Things don’t always go right.
In your personal life and in your business world, it’s not always smooth sailing.
Yet, learning from challenges provides vital knowledge and experience for handling the next setback that’s inevitably going to come along. The way you react to a challenge can set the stage for success or failure.
And resilience can bring rewarding results.
Turning Setbacks into Stepping Stones
Gill Corkindale writes in the Harvard Business Review about the incredible power gleaned from resiliency. At a conference he was coaching for international leaders, he learned the story of Atef, now a senior VP at a bank in the United States.
Atef grew up in the West Bank, a region of strife. He had no formal education. When Atef was 15, his father died, leaving him to provide for his family. From waiting on tables to driving taxi, Atef saved enough to educate himself and earned a scholarship to a school in the United States. He took a low paying job at a bank, worked his way up and was rewarded with a promotion at the age of 35. Sponsored by the bank, Atef earned his MBA at a premier business school.
Atef stated that facing – and overcoming – all the adversity in his early life shaped him. Whatever challenges faced him, he became determined to overcome them. That steadfastness has given him a discipline of balance and assuredness.
Today’s Students are Tomorrow’s Leaders
Atef’s story showcases how dealing positively and successfully with life’s problems as they come along go a long way in building resiliency. Yet something has happened to resiliency in today’s youth.
In Psychology Today, Peter Gray discusses how colleges are dealing with well, a rather wimpy attitude among students over common, everyday events. He cites an example of two students who called the police – and later sought counseling – when they discovered a mouse in their apartment. He notes students are regularly seeking help for everyday problems in life, from receiving a low grade on a paper to being name called.
Facing problems – not shrinking from them – breeds resiliency. It’s a basic concept in life that needs to be focused on, not tip-toed around.
Psychologist Carol Dweck discovered a striking difference between individuals who believed change was a part of growth compared to those who felt their abilities were not changeable. She found that those who believed their abilities were fluid achieved significantly better results when faced with formidable tasks.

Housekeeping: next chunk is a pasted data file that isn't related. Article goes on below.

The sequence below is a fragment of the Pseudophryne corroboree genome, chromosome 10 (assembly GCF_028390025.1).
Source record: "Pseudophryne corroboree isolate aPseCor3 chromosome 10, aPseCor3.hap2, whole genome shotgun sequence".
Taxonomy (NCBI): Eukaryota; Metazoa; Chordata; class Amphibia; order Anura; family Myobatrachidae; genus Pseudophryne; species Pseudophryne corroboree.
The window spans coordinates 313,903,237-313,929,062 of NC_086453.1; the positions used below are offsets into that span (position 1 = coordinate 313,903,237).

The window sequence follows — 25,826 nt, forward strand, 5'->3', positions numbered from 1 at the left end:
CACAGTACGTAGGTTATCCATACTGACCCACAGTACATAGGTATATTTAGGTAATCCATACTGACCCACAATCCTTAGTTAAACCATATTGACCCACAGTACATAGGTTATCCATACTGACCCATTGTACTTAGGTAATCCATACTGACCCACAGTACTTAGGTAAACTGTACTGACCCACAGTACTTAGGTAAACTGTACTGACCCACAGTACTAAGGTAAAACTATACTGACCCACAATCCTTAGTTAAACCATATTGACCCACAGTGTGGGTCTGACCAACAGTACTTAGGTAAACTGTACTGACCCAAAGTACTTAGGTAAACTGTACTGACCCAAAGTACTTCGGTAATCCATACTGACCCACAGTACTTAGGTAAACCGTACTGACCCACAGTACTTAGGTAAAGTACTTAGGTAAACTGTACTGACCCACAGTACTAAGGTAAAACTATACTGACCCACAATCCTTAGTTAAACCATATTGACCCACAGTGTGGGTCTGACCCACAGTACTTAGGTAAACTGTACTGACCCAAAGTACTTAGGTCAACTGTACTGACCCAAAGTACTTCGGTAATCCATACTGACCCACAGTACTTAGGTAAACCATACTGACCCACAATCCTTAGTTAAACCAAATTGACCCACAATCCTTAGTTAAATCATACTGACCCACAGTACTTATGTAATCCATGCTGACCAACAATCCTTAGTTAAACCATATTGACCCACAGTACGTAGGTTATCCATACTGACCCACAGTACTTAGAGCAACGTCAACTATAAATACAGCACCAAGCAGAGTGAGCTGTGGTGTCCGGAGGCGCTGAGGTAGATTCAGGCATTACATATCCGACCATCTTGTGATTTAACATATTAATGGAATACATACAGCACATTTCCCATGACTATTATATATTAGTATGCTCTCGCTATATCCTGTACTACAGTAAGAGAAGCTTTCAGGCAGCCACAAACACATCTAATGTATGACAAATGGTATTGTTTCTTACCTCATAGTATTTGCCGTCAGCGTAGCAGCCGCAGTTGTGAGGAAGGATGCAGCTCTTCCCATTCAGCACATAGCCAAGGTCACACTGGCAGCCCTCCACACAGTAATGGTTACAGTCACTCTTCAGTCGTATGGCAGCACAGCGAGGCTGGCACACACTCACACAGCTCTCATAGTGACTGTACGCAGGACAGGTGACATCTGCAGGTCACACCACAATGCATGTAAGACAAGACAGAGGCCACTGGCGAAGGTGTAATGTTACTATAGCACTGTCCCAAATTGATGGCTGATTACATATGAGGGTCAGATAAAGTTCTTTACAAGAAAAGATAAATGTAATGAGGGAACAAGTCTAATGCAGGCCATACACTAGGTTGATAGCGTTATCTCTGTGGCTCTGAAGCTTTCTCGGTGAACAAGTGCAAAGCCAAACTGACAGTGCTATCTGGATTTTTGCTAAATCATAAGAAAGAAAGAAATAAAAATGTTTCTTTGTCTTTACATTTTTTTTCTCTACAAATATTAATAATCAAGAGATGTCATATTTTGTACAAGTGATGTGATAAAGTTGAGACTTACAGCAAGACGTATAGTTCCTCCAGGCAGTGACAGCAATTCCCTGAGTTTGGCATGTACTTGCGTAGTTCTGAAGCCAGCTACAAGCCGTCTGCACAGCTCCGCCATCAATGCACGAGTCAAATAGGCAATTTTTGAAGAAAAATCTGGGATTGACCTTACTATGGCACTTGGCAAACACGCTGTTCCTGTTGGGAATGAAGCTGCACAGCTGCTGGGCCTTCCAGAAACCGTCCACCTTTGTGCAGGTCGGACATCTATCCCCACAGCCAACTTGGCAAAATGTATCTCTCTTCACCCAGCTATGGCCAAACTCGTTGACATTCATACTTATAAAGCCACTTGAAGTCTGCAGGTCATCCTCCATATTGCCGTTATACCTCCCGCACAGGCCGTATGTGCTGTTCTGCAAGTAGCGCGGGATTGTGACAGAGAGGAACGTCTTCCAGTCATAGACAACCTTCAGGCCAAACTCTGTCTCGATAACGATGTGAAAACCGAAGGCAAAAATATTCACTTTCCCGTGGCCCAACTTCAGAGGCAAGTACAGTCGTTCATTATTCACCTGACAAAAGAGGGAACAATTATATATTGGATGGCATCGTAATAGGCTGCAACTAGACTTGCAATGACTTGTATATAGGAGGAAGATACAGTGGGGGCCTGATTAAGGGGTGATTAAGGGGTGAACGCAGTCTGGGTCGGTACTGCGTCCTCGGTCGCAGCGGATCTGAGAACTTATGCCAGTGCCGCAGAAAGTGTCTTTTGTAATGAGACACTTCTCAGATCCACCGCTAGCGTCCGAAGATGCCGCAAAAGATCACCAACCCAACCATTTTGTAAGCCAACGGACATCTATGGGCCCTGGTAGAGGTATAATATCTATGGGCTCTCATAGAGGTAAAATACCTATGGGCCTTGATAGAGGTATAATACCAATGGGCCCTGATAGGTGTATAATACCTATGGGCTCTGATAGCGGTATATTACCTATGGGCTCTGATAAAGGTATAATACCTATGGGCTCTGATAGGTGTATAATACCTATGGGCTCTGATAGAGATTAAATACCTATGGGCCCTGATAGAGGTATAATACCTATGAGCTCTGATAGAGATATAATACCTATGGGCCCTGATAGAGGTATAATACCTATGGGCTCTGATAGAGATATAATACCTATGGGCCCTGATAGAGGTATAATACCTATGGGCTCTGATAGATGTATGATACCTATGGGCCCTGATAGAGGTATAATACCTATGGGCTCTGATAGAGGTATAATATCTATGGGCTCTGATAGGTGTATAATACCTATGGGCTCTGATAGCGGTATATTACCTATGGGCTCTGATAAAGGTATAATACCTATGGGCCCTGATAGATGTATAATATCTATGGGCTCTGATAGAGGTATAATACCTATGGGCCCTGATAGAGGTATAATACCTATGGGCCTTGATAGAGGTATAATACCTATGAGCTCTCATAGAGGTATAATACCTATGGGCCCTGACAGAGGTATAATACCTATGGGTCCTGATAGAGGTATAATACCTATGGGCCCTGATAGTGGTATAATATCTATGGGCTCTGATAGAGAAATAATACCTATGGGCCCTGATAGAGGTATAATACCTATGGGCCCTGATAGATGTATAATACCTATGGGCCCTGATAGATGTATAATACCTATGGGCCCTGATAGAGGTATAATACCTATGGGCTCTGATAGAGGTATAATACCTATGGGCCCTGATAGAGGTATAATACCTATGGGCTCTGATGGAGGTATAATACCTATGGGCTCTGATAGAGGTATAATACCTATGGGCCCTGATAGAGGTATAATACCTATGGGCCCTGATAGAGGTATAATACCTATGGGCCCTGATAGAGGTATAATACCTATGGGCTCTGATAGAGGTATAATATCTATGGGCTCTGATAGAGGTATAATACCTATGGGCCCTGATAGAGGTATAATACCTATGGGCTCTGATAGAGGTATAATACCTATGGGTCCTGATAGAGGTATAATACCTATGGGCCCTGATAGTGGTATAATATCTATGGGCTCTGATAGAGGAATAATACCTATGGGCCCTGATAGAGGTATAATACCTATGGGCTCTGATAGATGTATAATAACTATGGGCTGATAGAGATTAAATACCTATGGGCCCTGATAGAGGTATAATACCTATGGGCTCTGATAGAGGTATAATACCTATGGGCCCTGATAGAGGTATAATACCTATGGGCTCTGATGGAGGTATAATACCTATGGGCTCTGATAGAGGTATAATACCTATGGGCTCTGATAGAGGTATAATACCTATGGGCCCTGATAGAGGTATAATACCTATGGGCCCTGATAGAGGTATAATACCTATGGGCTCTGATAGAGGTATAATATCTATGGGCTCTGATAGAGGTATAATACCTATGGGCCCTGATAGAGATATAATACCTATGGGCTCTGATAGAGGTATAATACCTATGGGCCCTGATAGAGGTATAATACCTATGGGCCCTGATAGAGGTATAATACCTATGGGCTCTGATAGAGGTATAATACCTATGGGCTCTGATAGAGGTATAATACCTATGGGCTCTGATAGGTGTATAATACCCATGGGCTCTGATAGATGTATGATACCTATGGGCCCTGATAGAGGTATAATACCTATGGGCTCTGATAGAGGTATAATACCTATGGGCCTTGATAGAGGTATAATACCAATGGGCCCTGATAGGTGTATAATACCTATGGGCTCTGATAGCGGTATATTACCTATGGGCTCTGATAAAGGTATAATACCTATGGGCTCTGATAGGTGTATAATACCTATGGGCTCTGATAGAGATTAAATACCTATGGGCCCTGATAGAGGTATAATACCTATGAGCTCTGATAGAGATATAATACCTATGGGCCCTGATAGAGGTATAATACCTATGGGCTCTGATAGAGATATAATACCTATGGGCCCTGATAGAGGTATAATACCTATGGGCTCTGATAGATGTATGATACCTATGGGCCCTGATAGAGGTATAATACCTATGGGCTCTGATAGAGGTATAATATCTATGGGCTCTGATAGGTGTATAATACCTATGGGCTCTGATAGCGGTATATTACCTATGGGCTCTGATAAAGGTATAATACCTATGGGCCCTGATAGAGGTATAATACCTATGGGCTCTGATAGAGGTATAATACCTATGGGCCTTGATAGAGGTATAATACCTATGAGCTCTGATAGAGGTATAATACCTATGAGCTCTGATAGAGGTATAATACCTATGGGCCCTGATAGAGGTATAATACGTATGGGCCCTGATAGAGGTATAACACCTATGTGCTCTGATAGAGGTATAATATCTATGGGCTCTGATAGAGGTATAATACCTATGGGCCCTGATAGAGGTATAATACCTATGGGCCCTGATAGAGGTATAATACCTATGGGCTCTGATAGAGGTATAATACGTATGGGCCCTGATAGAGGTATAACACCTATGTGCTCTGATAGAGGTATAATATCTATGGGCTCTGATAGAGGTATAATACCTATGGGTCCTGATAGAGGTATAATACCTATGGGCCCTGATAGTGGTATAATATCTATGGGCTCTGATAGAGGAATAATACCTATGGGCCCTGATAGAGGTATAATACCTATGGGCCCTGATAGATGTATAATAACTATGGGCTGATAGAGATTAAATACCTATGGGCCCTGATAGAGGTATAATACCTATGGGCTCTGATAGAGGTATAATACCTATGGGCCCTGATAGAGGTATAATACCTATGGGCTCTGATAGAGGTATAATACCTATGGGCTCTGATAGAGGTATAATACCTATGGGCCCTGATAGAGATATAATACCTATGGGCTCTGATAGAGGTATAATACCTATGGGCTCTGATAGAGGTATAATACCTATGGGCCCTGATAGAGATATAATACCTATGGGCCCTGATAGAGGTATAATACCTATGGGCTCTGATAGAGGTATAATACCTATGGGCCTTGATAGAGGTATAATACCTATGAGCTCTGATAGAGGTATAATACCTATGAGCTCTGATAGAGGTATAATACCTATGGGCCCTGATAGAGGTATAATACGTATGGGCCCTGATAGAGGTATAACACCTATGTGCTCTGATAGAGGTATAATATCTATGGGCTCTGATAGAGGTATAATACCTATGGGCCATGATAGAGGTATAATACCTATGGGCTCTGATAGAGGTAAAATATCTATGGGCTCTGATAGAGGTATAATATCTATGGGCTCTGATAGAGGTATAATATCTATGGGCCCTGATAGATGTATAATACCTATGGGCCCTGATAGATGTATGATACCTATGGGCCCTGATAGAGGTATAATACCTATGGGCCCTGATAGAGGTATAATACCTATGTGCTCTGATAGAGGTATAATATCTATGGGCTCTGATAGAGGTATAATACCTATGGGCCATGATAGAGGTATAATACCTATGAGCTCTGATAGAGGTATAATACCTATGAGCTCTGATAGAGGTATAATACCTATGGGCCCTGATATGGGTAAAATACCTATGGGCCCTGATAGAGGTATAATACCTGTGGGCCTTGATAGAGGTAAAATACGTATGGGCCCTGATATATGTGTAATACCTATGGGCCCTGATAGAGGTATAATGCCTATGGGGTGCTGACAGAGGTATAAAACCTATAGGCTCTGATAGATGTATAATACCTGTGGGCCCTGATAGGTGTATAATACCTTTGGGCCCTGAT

Building Resiliency in Leadership
In Forbes, Megan Biro lists ways to be a more resilient leader. She cautions leaders to become aware that when things go wrong, it’s not all about you. Many factors can play into poor performance. Don’t be Atlas and attempt to carry the world on your shoulders – you can only do so much. And of course, positive thinking is a must, along with relationship building.
Within an organization, social and emotional intelligence is vital to the success of an organization. And when we develop social and emotional intelligence in the workplace, we begin to see stronger leadership and a more productive, rewarding and yes, resilient, environment.
As a leader, you’ve faced obstacles to get where you are today. Share your experiences below and inspire others to see how your resiliency led you to your success!
“The oak fought the wind and was broken, the willow bent when it must and survived.”
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Colleen Slaughter, Proud Executive Coach to the UN World Food Program, the 2020 Nobel Peace Prize Winner
As an Executive Coach for Women in Leadership and Transformational Facilitator, my intention is to help leaders in positions of high influence to understand their worth at a profound level.
Supporting women leaders to truly thrive and step into their greatness, while succeeding in male-dominated industries and spaces is my native genius.
My technique and approach show you how to achieve incredible career success without compromising any part of who you are and what makes you magnificent.